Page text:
In the case of Kenya DSW this means $S$ has a mean of 42% and a 95% interval from 21% to 67%, compared to the 68.6% in GW’s cap.
While other adjustments are made by the authors, if we used the previously mentioned formula, $PC$ = $S(1-RR)IV*EV$, we get average reduction using indirect evidence of
$42\% * (1-0.78) * 0.9 * 0.52 = 4.3\%$
(Once again, this is not how the calculation is done exactly, but it serves as an illustration.)
This estimate of 4.3% reduction is then averaged (probabilistically) with estimate of deaths avoided from direct approach. The combined estimate (incorporating the direct approach, i.e. meta-analysis on mortality) for Kenya DSW is 4.6%.
Just to reiterate: where GW calculated the “plausibility cap”, the authors here interpret it as the upper bound of a probabilistic quantity and then incorporate it directly into the model. This is likely what drives down the overall effect, although I’d have to look closer at other adjustments.
But what happens if we assume more deaths could be affected?
After looking at this model I was interested in how uncertainty in the new assumptions drives the estimates. So I made one basic type of modification to the new analysis. Rather than assume Gaussian distribution on $S$ with mean of 42% and SD set to about 12% (mean + 2SD = 68%, GW’s plausibility cap)4, I did the following:
(Remember that GW’s original estimate for Kenya DSW was 5.6% reduction, this new analysis got 4.6%.)
- Used same mean and SD, but instead of Gaussian I assumed a Student’s T distribution (df=1), obtaining 5.1%.
- Used Gaussian with the same mean, but doubling the SD to 0.24. I got 5.5% reduction.
- Used uniform distribution from 0.1 to 0.75. I got 5.1% reduction.
- Used Gaussian with mean of 68% and SD of 0.05, assuming that plausibility cap is in fact our “mean” belief and we’re highly confident in it. I got 6.8% reduction in mortality.
I am not positing that any of these is the right (or wrong) way to go about this. But the steps 1-3 clearly show how lowering confidence in the model retrieves a quite different result.5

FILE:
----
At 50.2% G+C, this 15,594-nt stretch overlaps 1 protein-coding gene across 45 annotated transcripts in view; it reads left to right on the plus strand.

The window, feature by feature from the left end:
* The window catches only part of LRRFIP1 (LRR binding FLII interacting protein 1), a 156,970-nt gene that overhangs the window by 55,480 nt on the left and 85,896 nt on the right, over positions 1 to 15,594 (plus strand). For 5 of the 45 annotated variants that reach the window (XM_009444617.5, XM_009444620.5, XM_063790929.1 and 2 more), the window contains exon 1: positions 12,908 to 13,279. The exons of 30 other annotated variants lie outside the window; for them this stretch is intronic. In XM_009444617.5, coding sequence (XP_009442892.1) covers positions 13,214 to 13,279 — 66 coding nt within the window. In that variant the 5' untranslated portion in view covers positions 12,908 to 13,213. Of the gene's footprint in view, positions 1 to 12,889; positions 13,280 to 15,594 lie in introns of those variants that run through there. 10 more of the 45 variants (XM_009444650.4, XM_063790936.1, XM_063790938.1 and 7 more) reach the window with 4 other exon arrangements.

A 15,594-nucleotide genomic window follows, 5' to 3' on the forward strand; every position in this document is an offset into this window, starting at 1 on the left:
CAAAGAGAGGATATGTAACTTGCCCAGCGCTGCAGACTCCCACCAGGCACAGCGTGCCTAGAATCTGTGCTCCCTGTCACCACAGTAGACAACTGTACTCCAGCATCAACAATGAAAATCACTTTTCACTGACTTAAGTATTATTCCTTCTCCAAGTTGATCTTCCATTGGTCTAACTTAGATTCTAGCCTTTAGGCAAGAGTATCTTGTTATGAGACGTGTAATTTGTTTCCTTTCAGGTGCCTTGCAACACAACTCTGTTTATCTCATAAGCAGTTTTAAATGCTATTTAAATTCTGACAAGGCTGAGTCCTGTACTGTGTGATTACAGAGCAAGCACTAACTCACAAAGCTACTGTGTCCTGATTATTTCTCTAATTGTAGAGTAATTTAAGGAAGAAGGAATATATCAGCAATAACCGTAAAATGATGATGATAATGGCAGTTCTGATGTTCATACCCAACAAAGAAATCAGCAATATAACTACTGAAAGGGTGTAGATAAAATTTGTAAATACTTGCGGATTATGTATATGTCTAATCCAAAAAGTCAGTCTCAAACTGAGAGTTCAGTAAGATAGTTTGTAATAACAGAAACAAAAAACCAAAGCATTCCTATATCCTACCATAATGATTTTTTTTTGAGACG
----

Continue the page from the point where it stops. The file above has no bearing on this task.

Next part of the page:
- MRPRP probabilistic calculation of reductions is a very nice step forward/away from using a plausibility cap and toward averaging over multiple models.
- However, the direct and indirect models are hard to compare, especially in the sense of quantifying uncertainty in each (because the two models are quite different).
- Under the MRPRP model the benefits of water quality interventions appear to be highly sensitive to the assumption surrounding the share of deaths that can be prevented. Authors interpret the GW’s assumption on share of all-cause mortality that can be affected (Mills-Reincke) as the upper end of 95% Gaussian interval.
- A lot of the new result seems to be driven by level of confidence in this belief. In other words, the results of this new analysis may be substantially different even without changing the “average” belief about Mills-Reincke effect, but simply by reducing confidence in this one input.
- In a couple of modifications (intended for illustrative purposes only) I saw that the mortality reductions under Kenya DSW changed from 4.6% (authors new estimate) to over 5%. E.g. doubling SD on the fraction of deaths affected retrieves the original GW result.
- All of the above is intended only as a demonstration of how the model is sensitive to assumptions. I do not have the expertise to intuit the particular values that should be used. I may also be biased against the indirect evidence model simply because I know the direct evidence well and haven’t spent a lot of time thinking about the indirect model.
Contest entry is here: An Examination of GiveWell’s Water Quality Intervention Cost-Effectiveness Analysis - EA Forum (effectivealtruism.org) Original GW spreadsheet is here: Water quality CEA (ILC and DSW) (public) - Google Sheets New calculations (spreadsheet): GiveWell Water Quality CEA Examination (ILC and DSW) - Google Sheets Code behind the Bayesian part of new calculations: R code and stan code
They do not change the approach to meta-analysis of mortality reductions. It’s still a fixed-effects analysis (compared to random-effects model in our meta-analysis, Kremer et al. 2022). But that’s for another time. ↩
They say: “This is a general internal validity adjustment for limitations of the trials included in the Clasen et al. 2015 meta-analysis, which is the basis for our mortality reduction estimate. We correct for self-report bias separately, so this reflects our rough guess of the degree to which the effect size estimate is overestimated for other reasons. We have not put much thought into this adjustment because morbidity only makes up a small share of total benefits.” see cell E3 ↩
Cell B12 in this sheet: Water quality CEA (ILC and DSW) (public) - Google Sheets ↩
The parameter I’m talking about is
frac_of_deaths_impacted_basein MRPRP Stan code. ↩
Arguably we could also choose to model the proportion on a log scale. If using a lognormal distribution with the same 95% interpretation I get the same value as MRPRP. ↩